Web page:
Thursday, September 11, 2008

Zola at West Ham: Will it work?

I have to start by stressing I really hope Gianfranco Zola performs wonders at West Ham and has a long spell as manager of the Upton Park club. But...I have serious misgivings about whether he should have taken the job.

Former Chelsea star Zola has never managed a football club before - he was previously assistant manager of the Italy Under-21s - so to take a job as big as the one at West Ham has to be seen as a risk. "As big as the one at West Ham?" I heard you snigger! Yes, West Ham, a London club who have been in the Premier League for some time, have to be considered a big club in terms of a first job in management.

Zola himself said he couldn't turn the job down, and who can blame him? If a burger-flipper at McDonald's was offered to become a board member at Burger King, they wouldn't turn it down. While Zola's new job isn't quite such a huge leap, it is certainly a leap of sorts.

The former Italian international's aim appears to be to play attractive and attacking football. Hopefully that works, but recent history has shown teams concentrating on attacking and, in particular, attractive football are rarely the ones at the very top of the table (okay, Arsenal may be an exception, but they had the players for it).

Zola said: "It's my philosophy is to play offensive football if I can as I have always done that so we will try to play this style of football. What we do here is to make it enjoyable for the players and for the club,"

So can West Ham turn back the clock to the days when they "Won the World Cup," as their fans like to claim? Has anything really changed since Alan Curbishley and the club parted company last week? To be honest, no; the only real change is one for the worse.

The appointment of Zola may bring some cheer to the Upton Park faithful, and they are guaranteed some media coverage for a while, but that doesn't win leagues. In my book at least (a book I'll never write!), Alan Curbishely offered the Hammers a far better chance of success than a person whose managerial virginity remains intact.

And the men in suits upstairs are still the same people as last week...

Extra police drafted in at Newcastle

Newcastle fans are nothing if not passionate and, following Kevin Keegan's resignation, there appear to be fears that passion could turn into something more sinister on Saturday (Sep 13).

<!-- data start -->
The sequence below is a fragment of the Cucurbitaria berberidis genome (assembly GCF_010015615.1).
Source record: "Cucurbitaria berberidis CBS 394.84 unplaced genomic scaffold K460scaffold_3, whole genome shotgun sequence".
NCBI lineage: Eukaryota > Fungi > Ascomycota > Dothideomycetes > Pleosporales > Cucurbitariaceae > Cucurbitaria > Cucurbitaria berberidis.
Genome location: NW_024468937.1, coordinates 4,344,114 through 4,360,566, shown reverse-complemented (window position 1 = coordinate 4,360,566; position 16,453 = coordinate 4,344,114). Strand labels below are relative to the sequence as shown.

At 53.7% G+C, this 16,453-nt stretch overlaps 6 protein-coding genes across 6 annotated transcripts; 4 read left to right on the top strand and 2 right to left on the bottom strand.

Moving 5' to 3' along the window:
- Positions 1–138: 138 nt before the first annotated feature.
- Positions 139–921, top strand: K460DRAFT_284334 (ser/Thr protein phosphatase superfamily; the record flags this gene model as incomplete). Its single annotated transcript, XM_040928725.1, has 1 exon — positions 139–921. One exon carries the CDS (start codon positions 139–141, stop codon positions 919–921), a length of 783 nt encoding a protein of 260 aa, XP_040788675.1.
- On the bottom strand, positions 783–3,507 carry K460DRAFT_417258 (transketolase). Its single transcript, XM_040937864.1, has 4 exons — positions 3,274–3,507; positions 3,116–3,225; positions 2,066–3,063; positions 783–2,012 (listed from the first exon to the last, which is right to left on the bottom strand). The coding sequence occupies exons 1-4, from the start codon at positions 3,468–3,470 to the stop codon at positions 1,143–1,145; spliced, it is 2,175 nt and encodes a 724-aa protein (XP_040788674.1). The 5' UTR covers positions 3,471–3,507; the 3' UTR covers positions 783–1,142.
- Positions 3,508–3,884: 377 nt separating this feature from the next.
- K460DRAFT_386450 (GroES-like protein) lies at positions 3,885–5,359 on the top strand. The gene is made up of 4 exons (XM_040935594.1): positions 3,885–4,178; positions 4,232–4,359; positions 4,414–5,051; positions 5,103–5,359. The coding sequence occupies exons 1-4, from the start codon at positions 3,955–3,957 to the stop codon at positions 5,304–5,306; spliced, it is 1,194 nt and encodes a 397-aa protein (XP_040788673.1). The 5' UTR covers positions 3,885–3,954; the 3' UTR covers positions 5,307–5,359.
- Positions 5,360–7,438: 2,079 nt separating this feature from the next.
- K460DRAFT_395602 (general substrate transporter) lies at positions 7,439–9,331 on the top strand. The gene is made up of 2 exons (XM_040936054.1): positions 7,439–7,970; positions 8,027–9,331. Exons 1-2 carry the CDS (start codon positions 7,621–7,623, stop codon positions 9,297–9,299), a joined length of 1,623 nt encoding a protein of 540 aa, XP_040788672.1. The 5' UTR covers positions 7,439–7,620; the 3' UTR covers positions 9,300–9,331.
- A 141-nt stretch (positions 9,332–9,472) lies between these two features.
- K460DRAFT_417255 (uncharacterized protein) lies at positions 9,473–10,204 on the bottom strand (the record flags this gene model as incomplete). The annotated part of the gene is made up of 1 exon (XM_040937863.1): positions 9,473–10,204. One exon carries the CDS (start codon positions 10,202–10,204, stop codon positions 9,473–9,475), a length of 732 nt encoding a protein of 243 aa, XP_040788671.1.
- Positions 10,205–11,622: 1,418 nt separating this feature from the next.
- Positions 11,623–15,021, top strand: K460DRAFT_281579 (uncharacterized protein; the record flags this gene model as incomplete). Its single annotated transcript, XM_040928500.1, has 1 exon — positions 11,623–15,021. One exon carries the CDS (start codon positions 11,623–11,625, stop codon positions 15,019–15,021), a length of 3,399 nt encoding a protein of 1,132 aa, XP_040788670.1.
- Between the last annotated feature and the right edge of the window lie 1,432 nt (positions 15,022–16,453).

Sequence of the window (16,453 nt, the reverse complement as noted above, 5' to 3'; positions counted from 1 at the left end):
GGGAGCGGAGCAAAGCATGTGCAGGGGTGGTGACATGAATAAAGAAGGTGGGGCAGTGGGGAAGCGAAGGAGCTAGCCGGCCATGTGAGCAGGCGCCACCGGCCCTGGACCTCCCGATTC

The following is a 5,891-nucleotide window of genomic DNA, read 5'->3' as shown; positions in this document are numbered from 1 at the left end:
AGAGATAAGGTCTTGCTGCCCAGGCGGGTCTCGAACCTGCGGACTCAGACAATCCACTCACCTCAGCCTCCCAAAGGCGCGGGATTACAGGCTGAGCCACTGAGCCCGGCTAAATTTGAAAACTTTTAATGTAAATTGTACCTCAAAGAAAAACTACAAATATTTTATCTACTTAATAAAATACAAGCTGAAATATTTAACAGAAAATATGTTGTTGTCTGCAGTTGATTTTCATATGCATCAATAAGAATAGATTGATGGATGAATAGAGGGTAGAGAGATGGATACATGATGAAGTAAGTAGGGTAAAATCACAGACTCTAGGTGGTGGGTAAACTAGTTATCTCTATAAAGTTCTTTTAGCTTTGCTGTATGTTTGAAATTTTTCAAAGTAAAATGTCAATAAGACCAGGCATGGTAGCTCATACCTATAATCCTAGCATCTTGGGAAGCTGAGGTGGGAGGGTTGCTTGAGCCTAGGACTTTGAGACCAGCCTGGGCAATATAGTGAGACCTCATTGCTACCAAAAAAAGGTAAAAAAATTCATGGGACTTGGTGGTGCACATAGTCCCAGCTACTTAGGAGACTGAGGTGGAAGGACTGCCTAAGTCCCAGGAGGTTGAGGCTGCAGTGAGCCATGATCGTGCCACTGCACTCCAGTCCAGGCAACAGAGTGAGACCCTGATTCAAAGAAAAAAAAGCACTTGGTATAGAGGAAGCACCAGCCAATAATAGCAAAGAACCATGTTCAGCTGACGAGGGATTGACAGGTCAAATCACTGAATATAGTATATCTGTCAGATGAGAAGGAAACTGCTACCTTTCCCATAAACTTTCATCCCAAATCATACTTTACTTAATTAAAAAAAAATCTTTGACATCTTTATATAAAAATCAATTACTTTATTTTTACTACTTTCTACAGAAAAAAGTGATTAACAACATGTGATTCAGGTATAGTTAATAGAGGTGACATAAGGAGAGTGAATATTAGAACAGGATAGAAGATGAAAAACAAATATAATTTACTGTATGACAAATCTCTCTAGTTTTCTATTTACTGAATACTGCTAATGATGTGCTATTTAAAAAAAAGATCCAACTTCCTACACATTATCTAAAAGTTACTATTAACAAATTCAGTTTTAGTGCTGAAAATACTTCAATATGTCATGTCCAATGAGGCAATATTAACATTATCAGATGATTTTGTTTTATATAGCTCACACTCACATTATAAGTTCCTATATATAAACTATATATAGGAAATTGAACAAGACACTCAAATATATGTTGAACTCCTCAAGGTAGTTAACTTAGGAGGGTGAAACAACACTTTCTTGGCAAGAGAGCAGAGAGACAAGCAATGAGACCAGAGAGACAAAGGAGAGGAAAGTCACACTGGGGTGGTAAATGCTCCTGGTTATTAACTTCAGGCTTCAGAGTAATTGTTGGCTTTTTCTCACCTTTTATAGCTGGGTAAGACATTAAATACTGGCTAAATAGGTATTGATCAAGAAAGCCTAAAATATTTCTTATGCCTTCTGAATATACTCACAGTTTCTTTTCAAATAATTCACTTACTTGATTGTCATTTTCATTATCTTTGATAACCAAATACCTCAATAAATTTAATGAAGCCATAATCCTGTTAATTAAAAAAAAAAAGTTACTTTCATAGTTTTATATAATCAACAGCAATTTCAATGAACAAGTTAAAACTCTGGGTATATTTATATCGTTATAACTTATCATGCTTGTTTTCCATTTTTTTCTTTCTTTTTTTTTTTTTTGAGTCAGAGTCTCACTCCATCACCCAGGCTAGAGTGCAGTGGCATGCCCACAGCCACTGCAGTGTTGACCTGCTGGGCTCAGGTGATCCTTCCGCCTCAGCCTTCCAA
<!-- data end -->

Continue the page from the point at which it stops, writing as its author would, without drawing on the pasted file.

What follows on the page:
Extra police have been drafted in following reports there will be five demonstrations throughout the city before, during and after the Toon take on Hull City. Hopefully the protests will be incident free and the fans get their points across - they have every right to publicly ask questions of owner Mike Ashley and if more supporters were actually prepared to make a fuss, English top-flight football would not be in the mess it currently is.

A boycott of official club merchandise has already begun, and I honestly hope it is successful. Even ignoring the specific problems at Newcastle right now, clubs across the country have been taking fans for a financial ride for far too long. I would urge any fan of a top-flight club who is reading this to take a look at their club's online shop and try and justify every item stocked.

Many will have different views on what criteria would be used to "justify" the merchandise. For me, I try to keep the fact that football was meant to be a working-class game where the fans could cheer the lads on at the back of my mind when I look through the shops. Imagining how the early football fans would react to some of the items on offer is usually a good way to start.

Football moving away from its working class roots has arguably been the main factor in the death of the top flight game. The players generally have a working-class background but the reliance of the clubs on other socioeconomic groups (I think that's the PC term these days) has increased over the years. How they can expect hard-working fans on low incomes to afford two or three club kits for each of their children each year is beyond me.

(And yes, I know nobody is forcing the parents to buy the kits, but they are advertised in such a way - namely by being on television and in front of the crowds at every match - that parents will be under pressure to buy the replica strips).

Now, with the sort of investment Manchester City have just had, it's clear the game is as far away from its origins as it possibly can be. Is it even the same game it was in the 19th century? In the 1960? Heck, even the 1980s?

I honestly don't think it is. The version of football we have forced upon us by the top-flight clubs is all about big-money. It's not about sportsmanship or camaraderie, and hasn't been for some time.